That's the answer to the question 'why get married when you're already civilly partnered and you've essentially been married for 27 years?' It's a question of everything being fair and equal at last, of more rights, practically speaking. In an iconoclastic moment, the 'habibi' - which we agreed would be as close to the rather proprietorial title 'husband' as we're going to get - gave his permission for one facial shot on the blog, chosen by him. So I waive the objection that I'm not at my jolliest-looking - I assure you I was extremely jolly throughout - and not wearing my garland, one of two woven out of  favourite flowers, peonies and cornflowers, by our delightful Swedish friend Pia (on the right below) and presented by her as a complete surprise during our wedding tea party at the Garden Museum.

This is me on the day, 15 June, speaking about how glad we were to follow so serendipitously in the wake of the people's choice in Ireland ('a sad day for humanity,' according to a Catholic cardinal, a jubilant one for the majority).

I also wanted to draw our friends Claire and Howard, 18 years together, into the picture. Some weeks back, Claire and I were having a deliriously topsy-turvy time at the all-male Pirates of Penzance on its Richmond leg. She asked why we were buying into the marriage thing, said she'd always been dead against it but that a lawyer had suggested that for the sake of the legal aspect, with special regard to their two children, she and H probably should. My 'no big deal' line clinched it and they announced their banns on the same day as we got our certificate. Which meant returning to Camden Town Hall and finding, from our very delightful and warm registrar, that the form-creating might take 45 minutes on top of an extended wait. So she said she'd do most of the paperwork and post the certificate so we could get off to the party. The odious Mr Panz - featured here in the days when I called him Pantz - had promised to behave himself, though he took a chance for a nap during registration

and was generally soothed by one of his family, bridesmaid and youngest goddaughter Mirabel (she, mother Edwina and Panz were the only attendees up in Camden). Here she is admiring five of the seven princess cakes from Bagariet, the superb Swedish Bakery in the West End, which went with the champagne for the party

after which about 15 of us went on to Gypsy - me for the second time, Ma, J and goddaughter Rosie May among the rest for the first. And who could not love it? I'm so glad and proud that Ma, 84, made it up from Banstead for the tea party and the show, which was just her thing (a thousand thanks to Liz, her valiant driver and friend). I reckon Imelda Staunton, who's not missed a show so far, has added stuff to "Rose's Turn". We agreed that the ensemble is uniformly excellent.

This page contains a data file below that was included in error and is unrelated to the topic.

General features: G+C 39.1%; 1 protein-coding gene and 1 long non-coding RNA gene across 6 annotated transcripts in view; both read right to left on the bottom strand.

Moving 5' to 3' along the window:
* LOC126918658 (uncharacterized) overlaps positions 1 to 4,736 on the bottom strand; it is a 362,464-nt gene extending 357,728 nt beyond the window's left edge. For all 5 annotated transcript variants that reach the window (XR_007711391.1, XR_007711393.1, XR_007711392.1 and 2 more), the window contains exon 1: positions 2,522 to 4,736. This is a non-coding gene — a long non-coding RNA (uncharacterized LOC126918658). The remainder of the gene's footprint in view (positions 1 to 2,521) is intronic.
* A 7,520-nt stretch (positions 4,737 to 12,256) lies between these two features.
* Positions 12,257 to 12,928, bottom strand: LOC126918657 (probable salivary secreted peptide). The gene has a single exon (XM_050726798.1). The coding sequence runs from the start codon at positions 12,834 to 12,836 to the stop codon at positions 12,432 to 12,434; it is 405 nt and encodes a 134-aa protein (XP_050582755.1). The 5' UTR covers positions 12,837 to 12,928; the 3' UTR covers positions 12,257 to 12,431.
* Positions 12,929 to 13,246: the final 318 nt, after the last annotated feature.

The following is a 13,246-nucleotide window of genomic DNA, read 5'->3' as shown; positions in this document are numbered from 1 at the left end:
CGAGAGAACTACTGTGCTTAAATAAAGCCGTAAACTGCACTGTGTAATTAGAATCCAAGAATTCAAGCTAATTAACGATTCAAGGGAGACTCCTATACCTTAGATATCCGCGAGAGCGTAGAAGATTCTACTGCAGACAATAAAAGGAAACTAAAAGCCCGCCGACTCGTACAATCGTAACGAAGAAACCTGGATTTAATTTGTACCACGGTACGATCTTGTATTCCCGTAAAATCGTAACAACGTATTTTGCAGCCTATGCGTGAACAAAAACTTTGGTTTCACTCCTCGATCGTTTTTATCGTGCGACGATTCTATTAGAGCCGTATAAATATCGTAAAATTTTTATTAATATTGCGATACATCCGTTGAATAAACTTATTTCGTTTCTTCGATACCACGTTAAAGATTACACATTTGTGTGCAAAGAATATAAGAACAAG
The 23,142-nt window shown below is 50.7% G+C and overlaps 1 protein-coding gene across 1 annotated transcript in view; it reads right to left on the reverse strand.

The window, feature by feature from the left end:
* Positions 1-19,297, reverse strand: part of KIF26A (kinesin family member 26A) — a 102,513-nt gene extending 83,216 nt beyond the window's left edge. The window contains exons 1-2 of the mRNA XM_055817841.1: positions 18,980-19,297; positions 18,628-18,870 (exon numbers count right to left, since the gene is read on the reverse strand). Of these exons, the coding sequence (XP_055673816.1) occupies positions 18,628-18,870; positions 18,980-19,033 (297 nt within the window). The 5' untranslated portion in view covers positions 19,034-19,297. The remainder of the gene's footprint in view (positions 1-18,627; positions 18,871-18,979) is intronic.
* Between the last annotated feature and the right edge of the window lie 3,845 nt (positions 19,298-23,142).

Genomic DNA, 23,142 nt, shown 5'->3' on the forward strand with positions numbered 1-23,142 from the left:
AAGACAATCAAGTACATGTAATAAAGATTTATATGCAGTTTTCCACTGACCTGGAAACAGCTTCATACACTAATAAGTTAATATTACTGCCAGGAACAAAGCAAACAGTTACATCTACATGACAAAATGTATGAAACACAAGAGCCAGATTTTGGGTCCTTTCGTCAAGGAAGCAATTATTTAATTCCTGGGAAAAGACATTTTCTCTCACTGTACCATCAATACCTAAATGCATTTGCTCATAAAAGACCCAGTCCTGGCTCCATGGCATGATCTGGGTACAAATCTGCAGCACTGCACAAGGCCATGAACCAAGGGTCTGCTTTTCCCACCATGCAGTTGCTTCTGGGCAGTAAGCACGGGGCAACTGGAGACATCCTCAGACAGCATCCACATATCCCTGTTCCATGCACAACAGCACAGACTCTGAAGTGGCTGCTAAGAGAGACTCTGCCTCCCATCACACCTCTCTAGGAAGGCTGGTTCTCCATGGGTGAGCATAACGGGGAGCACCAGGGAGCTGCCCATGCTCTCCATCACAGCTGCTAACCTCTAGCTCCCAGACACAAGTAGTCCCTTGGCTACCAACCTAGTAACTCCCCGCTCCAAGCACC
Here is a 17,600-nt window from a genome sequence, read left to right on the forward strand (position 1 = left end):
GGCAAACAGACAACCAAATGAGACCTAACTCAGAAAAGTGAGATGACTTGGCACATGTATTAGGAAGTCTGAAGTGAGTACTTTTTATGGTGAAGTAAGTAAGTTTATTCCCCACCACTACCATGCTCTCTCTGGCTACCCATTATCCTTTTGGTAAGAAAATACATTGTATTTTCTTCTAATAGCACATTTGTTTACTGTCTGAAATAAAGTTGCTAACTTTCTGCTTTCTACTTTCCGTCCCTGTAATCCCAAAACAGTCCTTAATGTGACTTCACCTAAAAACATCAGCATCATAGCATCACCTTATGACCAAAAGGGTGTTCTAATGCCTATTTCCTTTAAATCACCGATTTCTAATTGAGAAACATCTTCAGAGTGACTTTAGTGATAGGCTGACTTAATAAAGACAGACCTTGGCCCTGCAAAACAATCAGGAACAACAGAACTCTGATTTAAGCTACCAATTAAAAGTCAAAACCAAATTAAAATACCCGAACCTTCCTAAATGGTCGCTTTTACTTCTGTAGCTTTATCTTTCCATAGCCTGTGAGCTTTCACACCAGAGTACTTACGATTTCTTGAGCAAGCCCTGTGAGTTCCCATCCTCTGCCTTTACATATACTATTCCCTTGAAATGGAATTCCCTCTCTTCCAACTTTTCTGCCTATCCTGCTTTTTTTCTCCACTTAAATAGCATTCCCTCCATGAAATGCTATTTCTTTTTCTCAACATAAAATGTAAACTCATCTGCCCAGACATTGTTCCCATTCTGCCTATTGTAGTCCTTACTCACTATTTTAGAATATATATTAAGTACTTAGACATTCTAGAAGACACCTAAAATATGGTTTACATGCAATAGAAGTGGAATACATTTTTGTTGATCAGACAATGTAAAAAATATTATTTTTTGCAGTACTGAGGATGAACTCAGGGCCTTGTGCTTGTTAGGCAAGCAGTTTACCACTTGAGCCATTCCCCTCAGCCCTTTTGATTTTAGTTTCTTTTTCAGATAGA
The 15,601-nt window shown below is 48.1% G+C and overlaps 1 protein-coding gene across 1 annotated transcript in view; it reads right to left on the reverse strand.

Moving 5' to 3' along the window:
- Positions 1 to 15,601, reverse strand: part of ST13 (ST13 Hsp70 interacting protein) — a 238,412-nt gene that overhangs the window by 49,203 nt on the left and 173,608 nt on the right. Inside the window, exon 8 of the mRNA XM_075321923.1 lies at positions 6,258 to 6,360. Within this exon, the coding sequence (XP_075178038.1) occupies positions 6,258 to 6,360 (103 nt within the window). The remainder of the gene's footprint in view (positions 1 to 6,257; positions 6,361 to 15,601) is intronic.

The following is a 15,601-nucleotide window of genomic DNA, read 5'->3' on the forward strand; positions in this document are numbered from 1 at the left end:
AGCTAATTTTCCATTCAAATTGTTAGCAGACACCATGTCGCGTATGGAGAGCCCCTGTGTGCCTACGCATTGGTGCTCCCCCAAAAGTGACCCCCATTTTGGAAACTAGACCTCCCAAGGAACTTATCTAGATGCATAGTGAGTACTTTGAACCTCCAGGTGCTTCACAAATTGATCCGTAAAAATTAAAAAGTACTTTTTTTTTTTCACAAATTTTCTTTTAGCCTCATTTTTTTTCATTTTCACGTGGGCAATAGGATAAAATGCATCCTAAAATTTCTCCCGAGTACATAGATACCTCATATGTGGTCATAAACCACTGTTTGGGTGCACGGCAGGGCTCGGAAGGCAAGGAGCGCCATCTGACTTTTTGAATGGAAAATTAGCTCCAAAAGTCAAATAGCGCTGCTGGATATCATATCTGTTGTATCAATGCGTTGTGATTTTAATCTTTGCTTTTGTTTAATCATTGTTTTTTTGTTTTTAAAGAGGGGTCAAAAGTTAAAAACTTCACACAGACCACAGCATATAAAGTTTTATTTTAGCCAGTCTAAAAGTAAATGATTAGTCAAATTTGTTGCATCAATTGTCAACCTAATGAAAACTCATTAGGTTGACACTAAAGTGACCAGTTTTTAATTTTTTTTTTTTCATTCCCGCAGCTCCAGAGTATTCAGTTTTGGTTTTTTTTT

Broadway no doubt lit the lights and hit the heights for the big American victory after the Supreme Court decided, rather surprisingly, in favour of same-sex marriages across the States. We feel privileged to have sandwiched our afternoon coincidentally between the Irish and American victories. Best of blogging friends Susan Scheid, a recently retired New York lawyer, celebrated (with the proviso that the law has been way too slow to catch up with the way we live our lives) and provided a link to the document here. Obama has been on a natural crest of a wave recently, too, handling a heckler at the White House's Pride Month party, speaking eloquently about the judgment and leading 'Amazing Grace' to commemorate the Charleston Christians massacred by a would-be White Supremacist.

Another thing I heard which moved me to smile through tears was a group of friends and colleagues of the late Reverend Clementa Pinckney on the BBC World Service, remembering him with laughter and affection as remarkable senator as well as good religious pastor, proving by their very testaments how 'alive' he still is. Oh, and let's not forget Charlotte Church's amazingly good speech at the End Austerity Now demonstration march (which I couldn't attend because we were still basking in Sicilian food, footpaths, sun and sea). There's an awful lot of good in this struggling world, despite the daily chronicles of suicide bombings, persecution of gays in countries less fortunate than ours, Putin's dangerous lies and IS pathology.

29/6 Another reason to be cheerful, even as the Greek state totters. Courtesy of Greenpeace:

Wednesday 24 June 2015

Bergen curators

Norway, Denmark, marriage, Sicily: these are my excuses for slim pickings on the blog for the past few weeks, and I've got a lot to catch up on. All three places yielded the most wonderful times, but maybe my happiest memories in terms of meeting new people who seemed just as interested in me as I was in them (Danes not great in that respect, or maybe it's a politeness thing) have come from the trip to Bergen.

You'll probably recognise the open, friendly face up top: it belongs to Leif Ove Andsnes, who met me in the cafe of one of the four galleries by the central lake, Lille Lungegårdsvann, and who curated two concert specials I'll never forget (Sibelius melodramas plus in an old masonic hall, Kurtág and Liszt in Grieg's villa at Troldhaugen, with the composer's own Steinway as centrepiece: read all about them on The Arts Desk). The ladies in the middle are curator of the Ole Bull House-Museum on Lysøen island Berit Hogheim and the most comprehensive, disciplined and enthusiastic of guides there, Inger Carter. And below them is Sigurd Sandmo, whose titles are Director of the Composers' Homes (around Bergen) and Director of the International Edvard Grieg Piano Competition, standing on the roof terrace at Troldhaugen.